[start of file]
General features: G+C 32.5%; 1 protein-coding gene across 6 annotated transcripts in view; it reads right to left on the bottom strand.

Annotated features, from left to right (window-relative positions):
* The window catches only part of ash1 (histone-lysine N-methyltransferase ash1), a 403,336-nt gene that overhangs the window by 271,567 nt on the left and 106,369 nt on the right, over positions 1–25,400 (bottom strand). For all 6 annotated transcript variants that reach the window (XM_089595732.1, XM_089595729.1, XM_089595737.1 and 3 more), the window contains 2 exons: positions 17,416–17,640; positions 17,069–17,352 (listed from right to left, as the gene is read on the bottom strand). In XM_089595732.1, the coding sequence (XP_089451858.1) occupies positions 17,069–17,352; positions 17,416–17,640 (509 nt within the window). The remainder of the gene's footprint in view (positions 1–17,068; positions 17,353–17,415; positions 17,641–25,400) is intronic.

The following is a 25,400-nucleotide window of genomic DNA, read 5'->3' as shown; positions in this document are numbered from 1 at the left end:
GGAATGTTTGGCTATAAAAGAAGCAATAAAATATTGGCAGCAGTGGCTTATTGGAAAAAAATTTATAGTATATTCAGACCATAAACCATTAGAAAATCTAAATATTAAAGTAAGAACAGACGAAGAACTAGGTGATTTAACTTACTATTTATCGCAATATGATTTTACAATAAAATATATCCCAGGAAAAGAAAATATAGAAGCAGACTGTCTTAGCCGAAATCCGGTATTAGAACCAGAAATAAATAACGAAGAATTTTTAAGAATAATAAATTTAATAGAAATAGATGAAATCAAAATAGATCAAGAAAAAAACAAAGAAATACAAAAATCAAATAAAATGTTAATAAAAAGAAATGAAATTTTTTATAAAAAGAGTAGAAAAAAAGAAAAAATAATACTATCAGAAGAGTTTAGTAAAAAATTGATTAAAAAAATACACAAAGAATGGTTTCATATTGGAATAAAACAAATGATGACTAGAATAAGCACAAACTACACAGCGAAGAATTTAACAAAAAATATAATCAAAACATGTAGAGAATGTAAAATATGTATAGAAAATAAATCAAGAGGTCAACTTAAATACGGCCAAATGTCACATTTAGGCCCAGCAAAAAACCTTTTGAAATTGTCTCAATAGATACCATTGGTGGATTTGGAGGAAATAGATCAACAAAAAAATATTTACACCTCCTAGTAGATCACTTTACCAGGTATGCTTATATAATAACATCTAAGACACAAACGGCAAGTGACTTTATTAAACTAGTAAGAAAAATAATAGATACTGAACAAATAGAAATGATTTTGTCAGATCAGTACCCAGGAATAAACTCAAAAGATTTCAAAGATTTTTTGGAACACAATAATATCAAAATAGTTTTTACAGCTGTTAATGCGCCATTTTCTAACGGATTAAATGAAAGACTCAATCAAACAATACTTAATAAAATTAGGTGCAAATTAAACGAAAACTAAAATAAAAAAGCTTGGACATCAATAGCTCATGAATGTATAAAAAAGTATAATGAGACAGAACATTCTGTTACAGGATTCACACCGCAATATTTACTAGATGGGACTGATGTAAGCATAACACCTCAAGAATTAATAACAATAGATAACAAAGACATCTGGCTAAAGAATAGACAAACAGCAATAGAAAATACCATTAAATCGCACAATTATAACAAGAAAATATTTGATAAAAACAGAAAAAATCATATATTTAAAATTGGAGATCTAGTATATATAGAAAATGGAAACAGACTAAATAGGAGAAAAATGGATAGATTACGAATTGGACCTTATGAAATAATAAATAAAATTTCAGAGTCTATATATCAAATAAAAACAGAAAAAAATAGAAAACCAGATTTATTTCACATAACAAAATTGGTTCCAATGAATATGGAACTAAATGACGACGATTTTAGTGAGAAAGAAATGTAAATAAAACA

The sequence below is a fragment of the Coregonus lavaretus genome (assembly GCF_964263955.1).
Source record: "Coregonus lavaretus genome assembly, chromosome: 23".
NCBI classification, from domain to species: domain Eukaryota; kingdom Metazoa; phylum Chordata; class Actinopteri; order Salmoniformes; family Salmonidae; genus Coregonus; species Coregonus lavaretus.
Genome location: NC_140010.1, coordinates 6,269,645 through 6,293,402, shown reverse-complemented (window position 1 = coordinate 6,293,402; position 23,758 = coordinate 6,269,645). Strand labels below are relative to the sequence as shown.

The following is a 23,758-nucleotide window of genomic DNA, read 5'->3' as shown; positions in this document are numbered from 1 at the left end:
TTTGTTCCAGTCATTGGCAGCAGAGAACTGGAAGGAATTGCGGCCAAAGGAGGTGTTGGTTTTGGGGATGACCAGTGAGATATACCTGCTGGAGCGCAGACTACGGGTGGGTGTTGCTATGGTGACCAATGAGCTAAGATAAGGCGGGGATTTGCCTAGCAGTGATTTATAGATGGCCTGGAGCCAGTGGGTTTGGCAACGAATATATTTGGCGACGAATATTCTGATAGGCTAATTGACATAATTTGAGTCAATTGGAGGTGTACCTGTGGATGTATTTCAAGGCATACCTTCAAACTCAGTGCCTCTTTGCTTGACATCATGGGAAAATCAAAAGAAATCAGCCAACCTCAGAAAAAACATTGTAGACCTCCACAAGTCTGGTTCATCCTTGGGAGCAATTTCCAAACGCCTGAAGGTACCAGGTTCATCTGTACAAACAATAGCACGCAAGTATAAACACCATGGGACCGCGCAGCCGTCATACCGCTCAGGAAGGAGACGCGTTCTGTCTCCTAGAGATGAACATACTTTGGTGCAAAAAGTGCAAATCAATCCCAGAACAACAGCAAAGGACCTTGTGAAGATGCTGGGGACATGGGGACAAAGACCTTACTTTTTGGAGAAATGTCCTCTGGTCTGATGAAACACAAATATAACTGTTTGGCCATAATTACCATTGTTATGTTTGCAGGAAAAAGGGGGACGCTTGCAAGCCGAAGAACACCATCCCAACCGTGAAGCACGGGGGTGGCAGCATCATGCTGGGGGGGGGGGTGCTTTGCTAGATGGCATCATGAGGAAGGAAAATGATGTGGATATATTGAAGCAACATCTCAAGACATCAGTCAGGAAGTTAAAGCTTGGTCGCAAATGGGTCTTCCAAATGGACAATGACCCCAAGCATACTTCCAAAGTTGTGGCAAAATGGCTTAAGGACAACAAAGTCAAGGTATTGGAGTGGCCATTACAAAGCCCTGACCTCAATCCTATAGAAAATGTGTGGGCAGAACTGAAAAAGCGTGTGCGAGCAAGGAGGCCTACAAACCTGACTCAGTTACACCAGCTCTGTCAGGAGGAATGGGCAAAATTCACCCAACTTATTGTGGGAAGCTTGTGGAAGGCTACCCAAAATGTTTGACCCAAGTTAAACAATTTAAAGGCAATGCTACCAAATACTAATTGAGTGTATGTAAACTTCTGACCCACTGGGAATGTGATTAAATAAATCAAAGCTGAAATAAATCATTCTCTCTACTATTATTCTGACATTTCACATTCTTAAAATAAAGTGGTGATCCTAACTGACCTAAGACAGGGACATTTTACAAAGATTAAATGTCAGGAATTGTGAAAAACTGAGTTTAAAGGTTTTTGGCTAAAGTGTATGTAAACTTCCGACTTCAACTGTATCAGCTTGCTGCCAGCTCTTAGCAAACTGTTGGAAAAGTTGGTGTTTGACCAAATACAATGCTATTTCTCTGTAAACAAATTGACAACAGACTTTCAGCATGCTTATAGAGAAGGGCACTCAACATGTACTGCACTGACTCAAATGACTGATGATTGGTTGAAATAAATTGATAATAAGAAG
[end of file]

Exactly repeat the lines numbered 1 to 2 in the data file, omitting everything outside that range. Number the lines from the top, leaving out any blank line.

General features: G+C 32.5%; 1 protein-coding gene across 6 annotated transcripts in view; it reads right to left on the bottom strand.

Annotated features, from left to right (window-relative positions):